SOURCE:     The Herald Online 
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January 27, 2012

Florida Senate Bills Crack Down on Assisted Living Elder Abuse

By Alyssa Gerace
January 26, 2012

Assisted living laws in Florida could go from one side of the spectrum to the other in the wake of the Miami Herald’s series on elder abuse that occurred in many state facilities, with little or no ramifications.
Now, Florida lawmakers are looking to shift the state’s caretaker oversight from negligent to possibly the toughest in the nation, according to a Miami Herald article, recently passing committee bills 7176 and 7174.
The proposal includes comprehensive legislation that seeks to improve oversight such as mandatory penalties in fatal neglect cases and a public ratings system derived from a facility’s regulatory history, the article reports.
Additionally, the regulatory reform bills take some power away from Florida’s Agency for Health Care Administration, which in the course of the investigation has faced scrutiny for failure to shut down or adequately penalize troubled facilities.
The full Miami Herald article lists several proposals from Rich’s Elder Affairs Committee and the state Senate’s Health Regulation Committee.


SOURCE:    The Senior Housing News
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Ontario Elder Abuse Hotline in Jeopardy

By Carol Goar
Editorial Board, The Star

They’ve tried to raise money. But when people hear their cause, they turn away. Elder abuse is not an appealing topic.
They’ve approached a succession of cabinet ministers. (Ontario has gone through four seniors’ ministers in the past three years.) Each has been more noncommittal than the last.
They’ve begged the Ontario Trillium Foundation to renew their three-year grant. But it doesn’t provide extensions or renewals.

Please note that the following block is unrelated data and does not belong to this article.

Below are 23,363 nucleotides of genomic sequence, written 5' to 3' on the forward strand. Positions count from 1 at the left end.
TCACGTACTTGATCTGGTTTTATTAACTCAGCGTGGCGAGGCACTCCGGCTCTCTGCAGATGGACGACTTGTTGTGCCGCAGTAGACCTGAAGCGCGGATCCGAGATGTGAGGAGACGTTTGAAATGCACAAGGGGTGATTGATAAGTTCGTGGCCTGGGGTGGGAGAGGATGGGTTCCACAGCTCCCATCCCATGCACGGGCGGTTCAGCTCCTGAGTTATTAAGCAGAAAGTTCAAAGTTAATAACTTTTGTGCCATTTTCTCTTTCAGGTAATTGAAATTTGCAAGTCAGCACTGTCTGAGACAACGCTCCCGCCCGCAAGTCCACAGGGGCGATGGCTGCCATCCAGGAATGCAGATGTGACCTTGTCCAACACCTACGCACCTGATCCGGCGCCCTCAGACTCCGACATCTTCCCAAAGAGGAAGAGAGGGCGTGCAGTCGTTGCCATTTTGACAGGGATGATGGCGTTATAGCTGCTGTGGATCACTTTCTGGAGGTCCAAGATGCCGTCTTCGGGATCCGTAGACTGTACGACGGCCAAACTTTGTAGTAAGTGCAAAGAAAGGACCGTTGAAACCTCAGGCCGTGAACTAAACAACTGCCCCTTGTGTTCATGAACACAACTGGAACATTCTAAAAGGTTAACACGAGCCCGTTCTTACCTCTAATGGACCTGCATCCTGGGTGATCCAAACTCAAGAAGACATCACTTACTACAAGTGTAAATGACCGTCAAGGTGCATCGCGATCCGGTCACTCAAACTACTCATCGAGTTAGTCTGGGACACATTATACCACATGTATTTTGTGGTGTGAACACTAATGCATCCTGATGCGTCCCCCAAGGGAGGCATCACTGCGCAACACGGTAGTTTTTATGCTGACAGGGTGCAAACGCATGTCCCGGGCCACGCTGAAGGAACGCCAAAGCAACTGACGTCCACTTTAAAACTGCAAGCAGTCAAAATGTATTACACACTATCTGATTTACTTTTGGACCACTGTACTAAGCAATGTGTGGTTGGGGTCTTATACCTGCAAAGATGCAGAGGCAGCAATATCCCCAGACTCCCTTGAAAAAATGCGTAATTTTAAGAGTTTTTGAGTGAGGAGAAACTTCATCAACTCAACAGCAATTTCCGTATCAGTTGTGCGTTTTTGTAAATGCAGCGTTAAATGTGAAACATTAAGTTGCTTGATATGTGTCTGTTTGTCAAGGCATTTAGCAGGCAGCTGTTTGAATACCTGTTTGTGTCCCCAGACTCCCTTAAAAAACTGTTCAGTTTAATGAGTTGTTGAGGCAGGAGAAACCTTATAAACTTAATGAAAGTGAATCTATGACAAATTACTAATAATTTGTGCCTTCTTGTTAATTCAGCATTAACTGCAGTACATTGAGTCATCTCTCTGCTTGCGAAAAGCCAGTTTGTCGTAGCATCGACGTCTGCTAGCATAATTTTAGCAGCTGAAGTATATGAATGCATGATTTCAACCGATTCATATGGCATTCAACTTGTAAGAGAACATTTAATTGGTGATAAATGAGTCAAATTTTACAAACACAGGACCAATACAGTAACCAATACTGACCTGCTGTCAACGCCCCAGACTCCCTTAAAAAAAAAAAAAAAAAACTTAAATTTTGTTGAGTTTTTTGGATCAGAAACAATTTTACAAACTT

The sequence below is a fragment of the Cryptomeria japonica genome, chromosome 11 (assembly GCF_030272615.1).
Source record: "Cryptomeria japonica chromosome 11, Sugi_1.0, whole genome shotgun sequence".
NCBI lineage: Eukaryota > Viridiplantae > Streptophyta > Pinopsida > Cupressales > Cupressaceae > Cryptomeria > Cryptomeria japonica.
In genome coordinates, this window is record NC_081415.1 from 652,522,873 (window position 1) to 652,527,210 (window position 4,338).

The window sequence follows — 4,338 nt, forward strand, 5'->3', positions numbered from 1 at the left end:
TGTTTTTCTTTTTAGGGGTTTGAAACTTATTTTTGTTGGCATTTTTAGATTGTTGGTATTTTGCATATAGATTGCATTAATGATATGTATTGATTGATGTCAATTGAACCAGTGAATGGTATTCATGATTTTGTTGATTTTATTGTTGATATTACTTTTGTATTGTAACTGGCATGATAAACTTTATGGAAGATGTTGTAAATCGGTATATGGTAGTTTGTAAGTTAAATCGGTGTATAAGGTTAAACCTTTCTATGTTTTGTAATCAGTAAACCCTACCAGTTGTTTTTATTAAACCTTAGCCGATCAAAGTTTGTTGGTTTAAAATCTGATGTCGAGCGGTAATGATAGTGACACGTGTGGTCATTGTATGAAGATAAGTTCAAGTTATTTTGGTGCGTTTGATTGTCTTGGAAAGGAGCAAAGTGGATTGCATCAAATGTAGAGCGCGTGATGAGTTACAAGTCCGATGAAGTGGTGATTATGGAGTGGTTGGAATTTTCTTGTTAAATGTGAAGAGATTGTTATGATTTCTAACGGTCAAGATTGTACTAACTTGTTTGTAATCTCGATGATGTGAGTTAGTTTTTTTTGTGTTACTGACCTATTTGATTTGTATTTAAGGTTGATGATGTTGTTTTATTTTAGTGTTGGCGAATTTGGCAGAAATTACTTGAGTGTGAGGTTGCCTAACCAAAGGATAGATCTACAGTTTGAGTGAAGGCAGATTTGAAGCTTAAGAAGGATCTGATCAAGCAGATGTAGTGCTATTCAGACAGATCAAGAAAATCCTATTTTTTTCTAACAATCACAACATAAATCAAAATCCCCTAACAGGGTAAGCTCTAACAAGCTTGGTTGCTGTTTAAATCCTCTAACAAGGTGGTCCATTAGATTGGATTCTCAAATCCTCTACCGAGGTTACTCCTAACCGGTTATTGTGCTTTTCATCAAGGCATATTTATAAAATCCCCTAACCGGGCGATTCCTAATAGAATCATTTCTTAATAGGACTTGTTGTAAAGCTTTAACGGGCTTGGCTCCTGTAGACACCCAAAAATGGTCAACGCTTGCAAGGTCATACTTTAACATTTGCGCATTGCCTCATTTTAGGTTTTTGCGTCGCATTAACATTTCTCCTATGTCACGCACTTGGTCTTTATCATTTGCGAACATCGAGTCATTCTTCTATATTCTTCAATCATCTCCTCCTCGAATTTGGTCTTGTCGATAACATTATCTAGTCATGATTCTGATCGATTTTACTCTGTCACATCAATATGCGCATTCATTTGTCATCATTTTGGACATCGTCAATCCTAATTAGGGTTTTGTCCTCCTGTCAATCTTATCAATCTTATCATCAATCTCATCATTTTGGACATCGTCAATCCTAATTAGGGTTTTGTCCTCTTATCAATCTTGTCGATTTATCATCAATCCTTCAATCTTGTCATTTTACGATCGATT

Now, with 33 days left to come up with $75,000, the Ontario Network for the Prevention of Elder Abuse is staring at the prospect of closing its Senior Safety Line.
It handles 13,000 calls a year from frightened seniors, distraught family members, worried friends and concerned caregivers. It operates round-the-clock in 150 languages. Each operator is trained to understand the needs of vulnerable seniors and offer practical, confidential advice. It is now running at 100 per cent capacity.
But no one is willing to pay for it.
Teri Kay, executive director of the Ontario Network for the Prevention of Elder Abuse, which created the help line, admits she and her colleagues didn’t plan for this eventuality. “We naively thought another funder would step forward,” she said.
The seniors’ protection network, like many other voluntary groups, assumed that once it proved the hotline was viable and needed, the provincial government would take over.
“Three years ago, that was reasonable,” Kay said. “In the current (fiscal) situation, it’s very hard to establish new programs.”
She is still scrambling to secure long-term funding. Several potential partners have expressed interest. But even if one of them steps in, the money won’t come through until at least mid-year.
That’s why the network is appealing to the public for help.
“This vital hotline simply cannot be shut down,” it says. “The immediate need is $75,000 which will sustain it for another six months.”
So far the organization has raised just $5,000.
It tried asking families and community groups to host tea parties to get word out and bring in donations. But the majority of Ontarians still don’t want to acknowledge or hear about elder abuse.
It tried lobbying MPPs. But as the province’s budgetary woes deepened, they resorted to expressions of moral support.